Attacking Banks on Overdraft Fees
Even as some of Congress’ recently enacted credit card reforms go into effect today, a New York Times editorial reminds Washington that the banks are still cheating customers with overdraft fees charged to debit card users. These fees, which average $27 a pop, are slapped on consumers when purchases exceed account balances, regardless of how much the purchase is for. The banks call it a protective service, but consumer advocates and many Democrats say it’s evolved into a profit engine inviting abuse, particularly because most customers are automatically enrolled in the service, and aren’t warned at the sales counter that the $3 latte they’re about to buy is going to cost them $30 instead.
Rep. Carolyn Maloney (D-N.Y.) has a bill that would require banks to make some of these disclosures, but with health reform and climate legislation certain to consume the rest of the year in Congress, The Times is urging federal regulators to take these steps instead:
First, banks must be barred from automatically enrolling customers in overdraft programs. This must be a service that customers opt in to — and only after they are provided full information about the fees and the penalties they will incur. These disclosure statements must meet the same rules laid out in truth-in-lending laws, since overdraft charges are essentially short-term loans.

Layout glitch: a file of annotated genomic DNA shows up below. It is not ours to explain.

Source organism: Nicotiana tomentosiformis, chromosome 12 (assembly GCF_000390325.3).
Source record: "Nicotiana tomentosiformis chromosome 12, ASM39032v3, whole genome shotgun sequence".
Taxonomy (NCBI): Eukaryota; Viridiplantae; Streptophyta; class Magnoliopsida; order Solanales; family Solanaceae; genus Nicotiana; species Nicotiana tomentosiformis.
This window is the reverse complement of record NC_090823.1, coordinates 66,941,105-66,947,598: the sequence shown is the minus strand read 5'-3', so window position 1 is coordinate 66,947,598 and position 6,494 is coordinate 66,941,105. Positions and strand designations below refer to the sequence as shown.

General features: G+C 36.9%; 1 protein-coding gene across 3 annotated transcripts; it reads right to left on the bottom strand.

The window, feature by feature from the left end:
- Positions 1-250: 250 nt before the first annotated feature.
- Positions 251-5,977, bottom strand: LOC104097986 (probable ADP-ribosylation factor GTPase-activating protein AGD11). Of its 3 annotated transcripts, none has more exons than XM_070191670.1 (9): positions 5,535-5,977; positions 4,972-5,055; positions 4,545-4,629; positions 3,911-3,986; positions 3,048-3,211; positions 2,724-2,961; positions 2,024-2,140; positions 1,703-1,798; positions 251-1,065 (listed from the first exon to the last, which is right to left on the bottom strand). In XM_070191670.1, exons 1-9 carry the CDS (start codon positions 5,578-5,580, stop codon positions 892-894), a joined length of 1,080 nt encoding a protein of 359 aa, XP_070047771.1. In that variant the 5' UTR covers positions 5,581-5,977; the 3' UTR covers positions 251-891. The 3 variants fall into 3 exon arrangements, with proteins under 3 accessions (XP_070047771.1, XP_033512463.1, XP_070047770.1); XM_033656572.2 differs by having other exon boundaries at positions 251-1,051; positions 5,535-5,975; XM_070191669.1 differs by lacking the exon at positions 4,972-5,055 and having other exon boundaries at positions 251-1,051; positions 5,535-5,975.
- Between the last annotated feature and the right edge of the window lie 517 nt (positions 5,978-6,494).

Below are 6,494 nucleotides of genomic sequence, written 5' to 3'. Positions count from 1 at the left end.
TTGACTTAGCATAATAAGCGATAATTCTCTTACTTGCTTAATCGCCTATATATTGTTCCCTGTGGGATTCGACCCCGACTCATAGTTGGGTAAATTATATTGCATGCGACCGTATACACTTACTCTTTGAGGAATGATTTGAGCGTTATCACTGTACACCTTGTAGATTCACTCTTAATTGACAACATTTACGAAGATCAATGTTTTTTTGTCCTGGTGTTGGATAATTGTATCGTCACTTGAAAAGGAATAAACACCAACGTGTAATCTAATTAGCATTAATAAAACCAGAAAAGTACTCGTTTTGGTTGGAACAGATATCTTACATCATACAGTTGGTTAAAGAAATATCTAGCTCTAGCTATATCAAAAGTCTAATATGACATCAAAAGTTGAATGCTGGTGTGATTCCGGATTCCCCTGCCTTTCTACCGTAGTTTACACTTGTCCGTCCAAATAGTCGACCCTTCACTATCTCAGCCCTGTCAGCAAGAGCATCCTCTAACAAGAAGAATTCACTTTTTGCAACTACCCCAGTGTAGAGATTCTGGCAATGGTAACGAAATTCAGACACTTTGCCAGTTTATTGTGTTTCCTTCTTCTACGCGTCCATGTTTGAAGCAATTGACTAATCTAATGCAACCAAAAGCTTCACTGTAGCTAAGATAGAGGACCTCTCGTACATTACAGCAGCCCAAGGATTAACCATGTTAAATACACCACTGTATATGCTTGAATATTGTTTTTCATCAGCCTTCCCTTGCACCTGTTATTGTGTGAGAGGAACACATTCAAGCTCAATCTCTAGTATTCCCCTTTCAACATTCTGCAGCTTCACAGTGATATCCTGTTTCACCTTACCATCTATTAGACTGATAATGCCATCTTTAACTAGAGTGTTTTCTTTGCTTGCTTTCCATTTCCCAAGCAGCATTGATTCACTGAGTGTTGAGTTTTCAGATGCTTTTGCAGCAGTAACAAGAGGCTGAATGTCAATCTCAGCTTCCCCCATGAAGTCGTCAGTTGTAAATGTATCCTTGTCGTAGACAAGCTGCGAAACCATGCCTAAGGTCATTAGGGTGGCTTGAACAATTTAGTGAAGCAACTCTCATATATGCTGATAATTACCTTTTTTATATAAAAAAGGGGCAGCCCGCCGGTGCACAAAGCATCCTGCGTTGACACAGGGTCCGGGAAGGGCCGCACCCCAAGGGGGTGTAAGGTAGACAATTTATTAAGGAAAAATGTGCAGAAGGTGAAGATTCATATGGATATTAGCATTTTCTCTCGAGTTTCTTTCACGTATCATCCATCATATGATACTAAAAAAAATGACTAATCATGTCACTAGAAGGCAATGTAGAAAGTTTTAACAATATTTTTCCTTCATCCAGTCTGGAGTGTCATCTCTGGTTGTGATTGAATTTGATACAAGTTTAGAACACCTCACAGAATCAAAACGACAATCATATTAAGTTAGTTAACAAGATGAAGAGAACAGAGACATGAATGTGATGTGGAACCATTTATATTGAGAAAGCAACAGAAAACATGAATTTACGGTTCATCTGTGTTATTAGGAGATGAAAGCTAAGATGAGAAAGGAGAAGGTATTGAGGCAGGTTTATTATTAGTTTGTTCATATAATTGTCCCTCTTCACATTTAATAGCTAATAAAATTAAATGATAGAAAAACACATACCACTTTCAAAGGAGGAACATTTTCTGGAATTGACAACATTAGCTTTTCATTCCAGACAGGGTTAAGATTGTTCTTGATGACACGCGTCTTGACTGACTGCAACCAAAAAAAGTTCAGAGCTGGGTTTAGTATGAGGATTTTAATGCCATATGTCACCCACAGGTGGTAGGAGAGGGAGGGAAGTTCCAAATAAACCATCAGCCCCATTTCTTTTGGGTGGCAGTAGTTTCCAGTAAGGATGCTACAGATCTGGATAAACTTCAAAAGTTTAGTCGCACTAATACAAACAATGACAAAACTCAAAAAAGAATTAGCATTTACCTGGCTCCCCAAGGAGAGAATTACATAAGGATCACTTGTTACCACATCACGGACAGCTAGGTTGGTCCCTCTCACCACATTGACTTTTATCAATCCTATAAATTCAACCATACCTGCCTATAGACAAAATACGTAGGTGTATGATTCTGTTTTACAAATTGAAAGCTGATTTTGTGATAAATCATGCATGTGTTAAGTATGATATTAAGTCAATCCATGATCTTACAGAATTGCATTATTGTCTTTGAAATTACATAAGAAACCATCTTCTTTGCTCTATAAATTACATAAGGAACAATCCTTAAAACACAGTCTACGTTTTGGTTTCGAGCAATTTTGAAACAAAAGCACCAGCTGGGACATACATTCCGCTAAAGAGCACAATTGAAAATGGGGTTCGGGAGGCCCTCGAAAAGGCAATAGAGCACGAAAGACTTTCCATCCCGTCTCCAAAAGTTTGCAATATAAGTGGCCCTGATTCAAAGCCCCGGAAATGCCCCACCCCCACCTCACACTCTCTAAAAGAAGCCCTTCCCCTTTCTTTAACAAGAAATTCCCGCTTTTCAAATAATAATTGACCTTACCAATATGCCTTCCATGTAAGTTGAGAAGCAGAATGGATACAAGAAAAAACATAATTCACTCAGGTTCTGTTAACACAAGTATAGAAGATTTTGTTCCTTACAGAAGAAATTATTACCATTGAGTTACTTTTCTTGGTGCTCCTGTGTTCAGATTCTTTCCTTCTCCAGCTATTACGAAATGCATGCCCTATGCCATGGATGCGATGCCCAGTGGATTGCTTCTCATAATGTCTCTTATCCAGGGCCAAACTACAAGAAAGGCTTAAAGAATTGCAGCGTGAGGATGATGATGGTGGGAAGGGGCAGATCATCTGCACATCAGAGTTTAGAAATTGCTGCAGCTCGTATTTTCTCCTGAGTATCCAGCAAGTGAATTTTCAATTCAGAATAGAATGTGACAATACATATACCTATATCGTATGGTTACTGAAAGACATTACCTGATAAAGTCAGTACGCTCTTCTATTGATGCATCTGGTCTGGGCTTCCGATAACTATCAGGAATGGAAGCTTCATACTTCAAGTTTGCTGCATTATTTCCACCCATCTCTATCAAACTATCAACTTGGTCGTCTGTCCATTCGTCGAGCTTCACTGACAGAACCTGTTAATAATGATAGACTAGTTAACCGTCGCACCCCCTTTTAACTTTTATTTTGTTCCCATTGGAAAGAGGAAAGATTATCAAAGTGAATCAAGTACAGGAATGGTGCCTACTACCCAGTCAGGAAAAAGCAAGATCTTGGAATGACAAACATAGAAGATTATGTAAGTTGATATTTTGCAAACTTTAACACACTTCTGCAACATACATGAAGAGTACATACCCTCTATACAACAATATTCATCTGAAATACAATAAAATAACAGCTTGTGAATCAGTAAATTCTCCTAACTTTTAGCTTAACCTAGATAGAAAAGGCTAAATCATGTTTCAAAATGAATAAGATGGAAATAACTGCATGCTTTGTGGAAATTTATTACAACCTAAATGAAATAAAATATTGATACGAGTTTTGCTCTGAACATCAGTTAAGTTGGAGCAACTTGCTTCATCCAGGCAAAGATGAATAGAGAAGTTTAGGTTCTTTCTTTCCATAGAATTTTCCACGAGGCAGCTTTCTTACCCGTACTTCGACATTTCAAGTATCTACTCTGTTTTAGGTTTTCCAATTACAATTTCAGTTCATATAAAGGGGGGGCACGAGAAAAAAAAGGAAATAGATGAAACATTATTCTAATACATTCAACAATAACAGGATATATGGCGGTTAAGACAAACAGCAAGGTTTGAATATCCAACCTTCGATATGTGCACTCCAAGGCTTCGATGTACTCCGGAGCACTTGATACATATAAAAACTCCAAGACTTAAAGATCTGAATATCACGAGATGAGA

Banks must also be required to warn customers in real time when a debit card charge will overdraw their accounts — and what fees they will incur if they still decide to proceed with the purchase.
This will require new technology. But there is almost no chance that the banks will invest in it unless they are legally required to do so.
“Until that happens, buyers beware,” The Times warns. “That cup of coffee may be even more expensive than you realize.”